"Dance Flick" opens unpromisingly, with an urban dance-off involving urination and a character who sticks his head up his rectum. This was going to be a long 83 minutes. Soon after, though, the film finds its footing thanks to inspired writing and a ravenously game ensemble of actors. After Megan tells a fellow chatty train passenger (Ellia English) the rambling, sordid story of her mother's awful demise (seen in flashbacks), the fed-up woman angrily retorts, "Girl, I didn't ask you for all that!" Once in her new school, Megan is informed by the principal, Ms. Dontwannabebothered (Kim Wayans), that her office hours last for three minutes every leap year before sneaking away as Megan tries to confide in her. The succinctly-named dance teacher, Ms. Cameltoé (Amy Sedaris), is a punishing, overly critical type who moves down her line of students tossing insults at every one of them. When she spits out to one weak-willed girl to kill herself, she does just that by hurling herself out the window. Charity prides herself on being a hands-on single mother by devouring a parenting guide written by Britney Spears, taking her infant son to school and hanging him in her locker during classes, and accompanying the child to the doctor when he fails to wear a condom and gets crabs. And when Thomas takes Megan on a date, she is terrorized by being forced to sit through the Joffrey Ballet's production of "Your Momma Died in a Car Crash." All of this, and much more, is stupendously funny in the moment, and predictably surrounded by references to everything from "Flashdance" to "Save the Last Dance
" to "Step Up" to "Roll Bounce
." Ironically, it is the dance sequences that are the least effective, seemingly arising out of obligation rather than because they are truly necessary.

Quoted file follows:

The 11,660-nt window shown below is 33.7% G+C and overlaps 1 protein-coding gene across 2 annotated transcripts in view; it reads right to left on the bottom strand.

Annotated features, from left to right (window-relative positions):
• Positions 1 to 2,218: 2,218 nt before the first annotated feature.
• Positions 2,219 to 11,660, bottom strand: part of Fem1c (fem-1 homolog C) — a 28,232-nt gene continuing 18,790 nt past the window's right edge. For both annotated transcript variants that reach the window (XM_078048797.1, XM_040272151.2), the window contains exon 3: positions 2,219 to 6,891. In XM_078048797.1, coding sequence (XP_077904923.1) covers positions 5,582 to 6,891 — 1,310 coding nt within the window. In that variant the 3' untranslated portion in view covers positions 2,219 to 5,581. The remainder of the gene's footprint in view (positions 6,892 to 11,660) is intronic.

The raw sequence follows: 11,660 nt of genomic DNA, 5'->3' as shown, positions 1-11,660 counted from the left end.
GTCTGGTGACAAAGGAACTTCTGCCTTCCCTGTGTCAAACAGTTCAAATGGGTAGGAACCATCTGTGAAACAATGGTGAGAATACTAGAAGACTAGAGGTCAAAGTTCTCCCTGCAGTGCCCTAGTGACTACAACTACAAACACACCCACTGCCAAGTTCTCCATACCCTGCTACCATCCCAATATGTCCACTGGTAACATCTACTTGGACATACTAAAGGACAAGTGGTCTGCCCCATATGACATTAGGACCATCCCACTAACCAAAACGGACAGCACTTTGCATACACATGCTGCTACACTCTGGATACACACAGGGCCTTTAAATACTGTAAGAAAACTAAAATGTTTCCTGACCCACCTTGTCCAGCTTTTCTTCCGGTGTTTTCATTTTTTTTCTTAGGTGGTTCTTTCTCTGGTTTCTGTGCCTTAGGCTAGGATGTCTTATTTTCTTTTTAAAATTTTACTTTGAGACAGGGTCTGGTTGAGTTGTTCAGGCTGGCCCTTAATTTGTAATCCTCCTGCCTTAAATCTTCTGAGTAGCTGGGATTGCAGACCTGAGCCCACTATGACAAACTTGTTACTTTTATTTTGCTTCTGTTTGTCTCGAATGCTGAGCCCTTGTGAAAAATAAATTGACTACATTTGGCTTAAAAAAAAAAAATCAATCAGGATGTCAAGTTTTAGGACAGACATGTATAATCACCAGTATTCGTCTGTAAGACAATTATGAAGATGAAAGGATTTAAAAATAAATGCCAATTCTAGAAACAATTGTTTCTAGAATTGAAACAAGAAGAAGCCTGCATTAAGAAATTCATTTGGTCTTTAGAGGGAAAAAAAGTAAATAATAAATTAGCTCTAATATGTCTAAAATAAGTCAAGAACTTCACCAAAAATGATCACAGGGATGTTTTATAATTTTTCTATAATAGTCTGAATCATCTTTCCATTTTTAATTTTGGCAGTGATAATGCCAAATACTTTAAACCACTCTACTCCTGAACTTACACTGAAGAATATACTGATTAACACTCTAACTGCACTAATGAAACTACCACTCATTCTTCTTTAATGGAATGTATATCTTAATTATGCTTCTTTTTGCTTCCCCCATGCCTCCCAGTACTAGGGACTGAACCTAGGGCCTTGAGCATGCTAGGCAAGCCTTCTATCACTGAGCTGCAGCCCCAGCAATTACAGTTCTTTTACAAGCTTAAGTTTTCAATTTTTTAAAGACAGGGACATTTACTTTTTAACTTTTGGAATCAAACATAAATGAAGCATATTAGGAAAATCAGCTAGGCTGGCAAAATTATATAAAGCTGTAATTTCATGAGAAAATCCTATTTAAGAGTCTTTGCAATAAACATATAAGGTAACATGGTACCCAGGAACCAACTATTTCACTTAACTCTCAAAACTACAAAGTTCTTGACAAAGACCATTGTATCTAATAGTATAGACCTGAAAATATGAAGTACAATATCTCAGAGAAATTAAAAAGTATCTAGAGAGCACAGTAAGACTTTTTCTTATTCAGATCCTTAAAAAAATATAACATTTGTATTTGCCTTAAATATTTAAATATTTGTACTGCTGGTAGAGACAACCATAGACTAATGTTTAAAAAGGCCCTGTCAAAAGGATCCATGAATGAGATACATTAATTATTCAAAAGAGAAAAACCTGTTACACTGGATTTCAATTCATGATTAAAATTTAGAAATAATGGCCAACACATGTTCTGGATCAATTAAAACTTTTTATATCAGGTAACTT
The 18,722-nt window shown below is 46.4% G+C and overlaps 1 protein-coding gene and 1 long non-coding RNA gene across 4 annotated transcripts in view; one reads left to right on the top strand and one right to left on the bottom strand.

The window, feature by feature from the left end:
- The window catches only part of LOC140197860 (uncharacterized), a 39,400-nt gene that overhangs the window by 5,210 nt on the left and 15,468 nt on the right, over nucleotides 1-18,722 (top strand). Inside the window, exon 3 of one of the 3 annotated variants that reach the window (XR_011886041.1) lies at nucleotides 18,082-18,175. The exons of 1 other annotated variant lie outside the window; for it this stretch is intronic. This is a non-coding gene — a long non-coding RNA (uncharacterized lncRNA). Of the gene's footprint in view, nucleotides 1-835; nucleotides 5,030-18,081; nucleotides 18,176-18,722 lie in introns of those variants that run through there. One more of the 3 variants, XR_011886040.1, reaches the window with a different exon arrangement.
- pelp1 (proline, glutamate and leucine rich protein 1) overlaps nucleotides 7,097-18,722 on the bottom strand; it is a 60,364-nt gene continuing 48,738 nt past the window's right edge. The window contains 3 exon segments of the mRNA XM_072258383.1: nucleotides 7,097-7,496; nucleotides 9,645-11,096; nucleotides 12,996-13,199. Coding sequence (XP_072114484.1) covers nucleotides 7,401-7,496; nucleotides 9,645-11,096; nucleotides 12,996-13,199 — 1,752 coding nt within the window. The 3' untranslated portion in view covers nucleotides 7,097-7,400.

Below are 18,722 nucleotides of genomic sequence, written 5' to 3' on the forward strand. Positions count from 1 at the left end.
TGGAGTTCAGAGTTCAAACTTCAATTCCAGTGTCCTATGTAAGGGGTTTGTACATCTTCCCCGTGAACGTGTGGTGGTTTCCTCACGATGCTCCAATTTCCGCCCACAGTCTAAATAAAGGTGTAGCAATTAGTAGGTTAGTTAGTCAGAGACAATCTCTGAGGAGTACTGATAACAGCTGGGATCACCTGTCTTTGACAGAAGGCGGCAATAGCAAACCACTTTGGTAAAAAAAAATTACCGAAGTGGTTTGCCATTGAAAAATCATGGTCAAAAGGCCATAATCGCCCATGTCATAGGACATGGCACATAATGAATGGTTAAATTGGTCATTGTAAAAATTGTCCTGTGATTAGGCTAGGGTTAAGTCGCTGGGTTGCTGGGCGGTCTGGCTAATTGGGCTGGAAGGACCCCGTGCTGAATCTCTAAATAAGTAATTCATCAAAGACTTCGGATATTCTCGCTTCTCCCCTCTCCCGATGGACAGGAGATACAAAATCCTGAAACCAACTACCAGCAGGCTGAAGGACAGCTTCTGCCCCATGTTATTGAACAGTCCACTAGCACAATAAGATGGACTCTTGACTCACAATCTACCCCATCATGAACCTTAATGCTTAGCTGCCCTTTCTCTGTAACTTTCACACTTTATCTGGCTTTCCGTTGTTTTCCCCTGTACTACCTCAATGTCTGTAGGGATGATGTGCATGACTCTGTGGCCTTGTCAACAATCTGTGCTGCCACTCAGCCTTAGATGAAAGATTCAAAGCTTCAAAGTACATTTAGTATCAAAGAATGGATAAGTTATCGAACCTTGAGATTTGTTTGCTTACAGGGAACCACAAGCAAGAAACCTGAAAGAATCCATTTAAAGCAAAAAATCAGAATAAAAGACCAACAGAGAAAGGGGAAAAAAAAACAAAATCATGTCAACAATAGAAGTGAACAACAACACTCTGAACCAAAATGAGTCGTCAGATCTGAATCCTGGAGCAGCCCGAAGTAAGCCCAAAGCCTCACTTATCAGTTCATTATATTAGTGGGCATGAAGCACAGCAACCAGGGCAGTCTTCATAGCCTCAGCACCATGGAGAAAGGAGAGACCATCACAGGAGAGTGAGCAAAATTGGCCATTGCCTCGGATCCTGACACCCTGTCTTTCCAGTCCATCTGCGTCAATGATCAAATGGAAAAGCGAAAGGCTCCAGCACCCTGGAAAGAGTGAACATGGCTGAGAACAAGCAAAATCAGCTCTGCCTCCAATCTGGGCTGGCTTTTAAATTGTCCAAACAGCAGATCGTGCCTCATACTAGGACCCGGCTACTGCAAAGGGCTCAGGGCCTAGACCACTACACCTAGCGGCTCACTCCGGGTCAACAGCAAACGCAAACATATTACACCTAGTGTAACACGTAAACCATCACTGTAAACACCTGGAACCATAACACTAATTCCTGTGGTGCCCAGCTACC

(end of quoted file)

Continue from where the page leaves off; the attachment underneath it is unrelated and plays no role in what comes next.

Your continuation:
Shoshana Bush (2009's "Fired Up!
") is a new talent who, like Anna Faris in "Scary Movie
," could potentially go on to a solid career after this. As heroine Megan, she shows a savvy sense of comic timing and understands that this kind of humor is always better when delivered in deadpan. As best friend Charity, who hangs out with Keloid (Sufe Bradshaw) and Uglisha (Yves Lola St. Vil) so that they can make her look more attractive in comparison, Essence Atkins (2003's "Deliver Us from Eva
") is a scene-stealing spitfire reminiscent of Regina Hall's Brenda in "Scary Movie
." Charity's extreme fashion makeover of Megan in preparation for going to Club Violence is one of the comic highlights.
As Ms. Cameltoé, the invaluable Amy Sedaris (2008's "Snow Angels
") delights in her name-says-it-all role, and even gets a chance to beatbox with musical backup from, let's just say, a part of the anatomy. Other performers with even more fleeting screen time are just as memorable, particularly Kim Wayans' (2002's "Juwanna Mann
") priceless turn as school principal Ms. Dontwannabebothered; Tichina Arnold (2008's "Drillbit Taylor
") as blind student Ray's passive-aggressive mamma; and the warm, wonderful Ellia English (2007's "Good Luck Chuck
") as the train passenger who gets more than she bargained for from listening to Megan's woes. Less welcome is David Alan Grier (2006's "Little Man
"), who doesn't get one laugh as the oversized, "Dreamgirls
"-singing Sugar Bear. His extraneous role could have been cut without losing anything of note.
How often do the jokes in "Dance Flick" work? About forty percent of the time, and that's not a bad average considering there are new ones popping up every minute. Granted, there are also many that fall flat, and others that don't even make it off the ground running. The story is barely there, as well, more an excuse to just clothesline scenes upon. One also has to question what constitutes racism, sexism, and homophobia in film, and what is just all in good fun. The line between harmless and mean-spirited is a narrow one that, even with a black director at the helm, threatens at any second to come crashing down. Ultimately, the film remains enjoyable when it works because it's just too over-the-top to take seriously. So is "Dance Flick" worth wholeheartedly recommending? Not for everyone, or for many. But there is an exuberance in the direction by Damien Dante Wayans, and a certain not-easily-offended audience who will eat it up, junk food or not. You know who you are.